Dear Colleague Coercion

On April 4, 2011, the Department of Education’s Office for Civil Rights released what became known as the “Dear Colleague” letter, urging colleges and universities to review their policies regarding the investigation and punishment of sexual violence. An environment made unsafe by sexual violence, the letter states, impairs students’ ability to learn, and constitutes an illegal violation of their right to an education free from discrimination. For that reason, sexual crimes including rape, sexual assault, battery, and coercion all fall within the purview of Title IX legislation: “If a school knows or reasonably should know about student-on-student harassment that creates a hostile environment, Title IX requires the school to take immediate action to eliminate the harassment, prevent its recurrence, and address its effects.”

For the most part, the letter offers a helpful, if somewhat superfluous, reminder of schools’ obligation to protect students who have been victims of sexual harassment, whether on or off campus. University employees are to be trained to deal sensitively with students who have been victimized. Administrators are to establish a set of grievance procedures where students can file complaints, and then investigate each one to determine whether sexual harassment has occurred. Much like a criminal court, both sides must be permitted to present evidence and witnesses in their favor, and must have the right to appeal. And if necessary, the school should take action to protect the victim from further harassment.

 But one of the letter’s recommendations has caused controversy. Right now, to convict a student of sexual assault on most college campuses a plaintiff must demonstrate “clear and convincing” evidence. The phrase is a legal expression meaning that there is a high likelihood that the accused is guilty—a fairly rigorous level of proof. Princeton’s Subcommittee on Sexual Misconduct employs similar language, requiring the presence of “clear and persuasive evidence” in order to win a case.

The letter, however, urges schools to move away from this standard and instead require a “preponderance of evidence”: the plaintiff must prove only that the accused was more likely than not to have committed the crime—in other words, a 51% probability that he or she is guilty. Last May, the Daily Princetonian’s editorial board called for the University to lower its standard of evidence in cases of sexual assault to match Title IX procedures. While the call for this move reflects very real concerns about rape and other forms of sexual violence going unreported on campus, trying to rectify this wrong by compromising the University’s system of purposeful neutrality would be to start down a dangerous road.

Certainly the recommendations set forth in the Dear Colleague letter mark an encouraging willingness to speak seriously about the reality of rape on college campuses. Last March the ‘Prince’ reported that, according to a survey conducted in 2008, over 15% of female undergraduates—only slightly lower than the national average of one in five—had experienced “non-consensual vaginal penetration” since arriving at Princeton. University-sponsored programs like “Unless There’s Consent,” and student-initiated campaigns like “Consent is Sexy,” seek to raise awareness and reduce blurred lines by emphasizing consent in every sexual encounter. A growing branch of feminism pushes back against the “rape culture,” the ingrained attitudes that trivialize date rape and blame it on the predominantly female victims.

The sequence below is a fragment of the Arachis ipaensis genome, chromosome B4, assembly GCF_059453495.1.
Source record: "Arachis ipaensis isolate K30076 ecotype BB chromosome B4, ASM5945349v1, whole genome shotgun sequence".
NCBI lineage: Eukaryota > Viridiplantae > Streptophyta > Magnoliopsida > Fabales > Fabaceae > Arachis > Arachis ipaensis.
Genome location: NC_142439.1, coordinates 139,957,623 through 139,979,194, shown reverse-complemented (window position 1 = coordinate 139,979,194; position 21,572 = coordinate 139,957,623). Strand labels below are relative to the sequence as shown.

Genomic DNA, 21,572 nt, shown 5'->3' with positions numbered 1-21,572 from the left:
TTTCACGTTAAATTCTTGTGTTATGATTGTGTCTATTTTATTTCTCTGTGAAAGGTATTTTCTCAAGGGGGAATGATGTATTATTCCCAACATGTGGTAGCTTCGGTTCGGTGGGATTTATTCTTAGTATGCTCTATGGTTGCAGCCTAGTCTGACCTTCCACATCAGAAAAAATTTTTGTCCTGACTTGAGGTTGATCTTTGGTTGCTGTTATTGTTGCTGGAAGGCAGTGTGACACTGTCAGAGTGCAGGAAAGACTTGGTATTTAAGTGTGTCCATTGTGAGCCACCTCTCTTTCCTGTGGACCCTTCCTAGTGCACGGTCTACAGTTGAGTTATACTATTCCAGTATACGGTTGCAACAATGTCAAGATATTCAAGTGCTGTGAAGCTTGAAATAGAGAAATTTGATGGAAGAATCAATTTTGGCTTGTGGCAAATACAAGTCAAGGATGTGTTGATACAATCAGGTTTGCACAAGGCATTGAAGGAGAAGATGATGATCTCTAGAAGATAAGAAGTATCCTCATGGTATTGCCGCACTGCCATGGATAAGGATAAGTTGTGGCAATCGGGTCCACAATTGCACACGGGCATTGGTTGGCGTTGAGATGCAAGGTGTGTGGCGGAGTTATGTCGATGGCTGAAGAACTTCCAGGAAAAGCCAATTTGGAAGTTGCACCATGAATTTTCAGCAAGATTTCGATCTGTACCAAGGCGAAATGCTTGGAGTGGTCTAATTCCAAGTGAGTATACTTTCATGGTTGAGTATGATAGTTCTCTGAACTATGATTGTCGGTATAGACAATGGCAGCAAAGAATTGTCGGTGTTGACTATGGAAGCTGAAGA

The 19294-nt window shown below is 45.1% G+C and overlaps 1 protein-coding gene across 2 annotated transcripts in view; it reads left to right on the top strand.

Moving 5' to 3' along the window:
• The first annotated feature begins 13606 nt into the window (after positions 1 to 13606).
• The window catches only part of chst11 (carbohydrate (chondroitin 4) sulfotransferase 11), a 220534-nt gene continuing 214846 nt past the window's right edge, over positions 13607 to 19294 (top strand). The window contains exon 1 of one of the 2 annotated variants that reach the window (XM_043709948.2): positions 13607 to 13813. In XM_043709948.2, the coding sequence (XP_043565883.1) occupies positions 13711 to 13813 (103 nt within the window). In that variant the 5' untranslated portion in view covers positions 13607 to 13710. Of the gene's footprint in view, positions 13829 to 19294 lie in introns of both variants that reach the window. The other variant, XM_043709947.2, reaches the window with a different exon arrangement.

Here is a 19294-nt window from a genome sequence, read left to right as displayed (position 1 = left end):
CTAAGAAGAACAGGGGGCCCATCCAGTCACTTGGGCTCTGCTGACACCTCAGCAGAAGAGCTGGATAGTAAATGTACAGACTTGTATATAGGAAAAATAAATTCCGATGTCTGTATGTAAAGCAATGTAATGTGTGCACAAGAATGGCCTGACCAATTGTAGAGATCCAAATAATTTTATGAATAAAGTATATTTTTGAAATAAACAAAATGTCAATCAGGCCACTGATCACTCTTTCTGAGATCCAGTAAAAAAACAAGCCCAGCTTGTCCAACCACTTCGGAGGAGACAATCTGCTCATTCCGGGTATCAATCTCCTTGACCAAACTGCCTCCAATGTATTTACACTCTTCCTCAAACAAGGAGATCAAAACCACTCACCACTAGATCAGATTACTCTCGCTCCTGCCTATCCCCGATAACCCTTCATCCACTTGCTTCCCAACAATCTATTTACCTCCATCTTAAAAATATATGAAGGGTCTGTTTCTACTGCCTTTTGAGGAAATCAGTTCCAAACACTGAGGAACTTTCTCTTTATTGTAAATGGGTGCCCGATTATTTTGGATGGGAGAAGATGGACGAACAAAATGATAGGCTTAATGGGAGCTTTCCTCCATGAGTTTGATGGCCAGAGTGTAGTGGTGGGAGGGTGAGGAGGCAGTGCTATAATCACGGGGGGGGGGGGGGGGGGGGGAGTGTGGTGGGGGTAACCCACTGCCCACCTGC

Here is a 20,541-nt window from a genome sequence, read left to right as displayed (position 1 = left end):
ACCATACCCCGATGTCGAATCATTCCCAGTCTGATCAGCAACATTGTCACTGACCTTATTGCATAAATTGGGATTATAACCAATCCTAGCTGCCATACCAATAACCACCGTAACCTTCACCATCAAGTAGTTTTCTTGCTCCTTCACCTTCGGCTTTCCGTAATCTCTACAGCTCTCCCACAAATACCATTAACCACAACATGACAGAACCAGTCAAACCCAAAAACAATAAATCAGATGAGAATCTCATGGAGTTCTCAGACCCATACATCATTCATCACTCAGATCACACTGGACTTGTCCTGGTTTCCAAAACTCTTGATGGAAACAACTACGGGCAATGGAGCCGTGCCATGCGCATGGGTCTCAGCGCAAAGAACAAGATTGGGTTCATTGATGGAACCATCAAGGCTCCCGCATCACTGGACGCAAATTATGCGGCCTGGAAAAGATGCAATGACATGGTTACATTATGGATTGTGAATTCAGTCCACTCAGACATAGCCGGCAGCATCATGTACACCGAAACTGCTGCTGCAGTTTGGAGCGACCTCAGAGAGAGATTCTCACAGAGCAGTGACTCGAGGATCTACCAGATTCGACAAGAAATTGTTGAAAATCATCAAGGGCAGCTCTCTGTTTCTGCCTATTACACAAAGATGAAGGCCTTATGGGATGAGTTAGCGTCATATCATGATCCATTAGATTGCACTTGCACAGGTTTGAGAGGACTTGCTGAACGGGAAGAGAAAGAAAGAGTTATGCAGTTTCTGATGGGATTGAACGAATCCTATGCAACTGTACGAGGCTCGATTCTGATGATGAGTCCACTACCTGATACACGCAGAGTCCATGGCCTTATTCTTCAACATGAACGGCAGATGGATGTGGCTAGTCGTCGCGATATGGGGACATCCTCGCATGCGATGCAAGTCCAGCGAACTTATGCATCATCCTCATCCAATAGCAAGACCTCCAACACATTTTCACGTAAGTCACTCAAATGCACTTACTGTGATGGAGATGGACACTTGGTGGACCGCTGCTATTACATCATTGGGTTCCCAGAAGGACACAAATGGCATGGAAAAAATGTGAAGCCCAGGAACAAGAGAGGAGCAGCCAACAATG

Especially in a culture where alcohol regularly fuels casual hookups, the reality is that often the only evidence of sexual assault is one person’s word against another’s. In cases like these where evidence is scant, the editorial board argues, the change would encourage victims to speak up and make it more difficult for their attackers to go unpunished—certainly, taken by itself, an objective social good.

However, lowering the standard of evidence needed to convict would also signify a compromise of the University’s justice system, running the risk of convicting the innocent alongside the guilty. Though uncommon, it is not unheard of for an accusation to gain ground before being ultimately proved false: the case of the Duke Lacrosse players in 2006 comes to mind. While on the one hand watching your attacker go free is a terrible wrong, so is seeing your life and your reputation destroyed by a false accusation.

Until he is found guilty, the defendant in a sexual assault case is a student of the University no less than his accuser and deserves for the case brought against him to be rigorous. It is easy and even natural to reflexively jump for policy change in cases like this, when there is a horrific evil that needs correcting; it is less easy, but no less important, to hang back and consider the benefits and drawbacks of such a change, remembering that it is not just a statistic that is at stake, but real human futures, on both sides of every case.

While the University’s disciplinary system is not the same as a criminal court, it has traditionally functioned on the same principles as our American legal system: due process, impartial justice, innocent until proven guilty. Balancing the support and protection of victims of sexual assault against the rights of due process is no easy task, and it has no simple solution. It touches on a larger question that America faces as a culture, one whose impact lies far beyond the realm of college law: Are we, as a nation of self-governed people, seeking only the outcomes that we want, no matter what the risk? Or are we bound to the principle of justice through impartial procedure, no matter what the pain?

 

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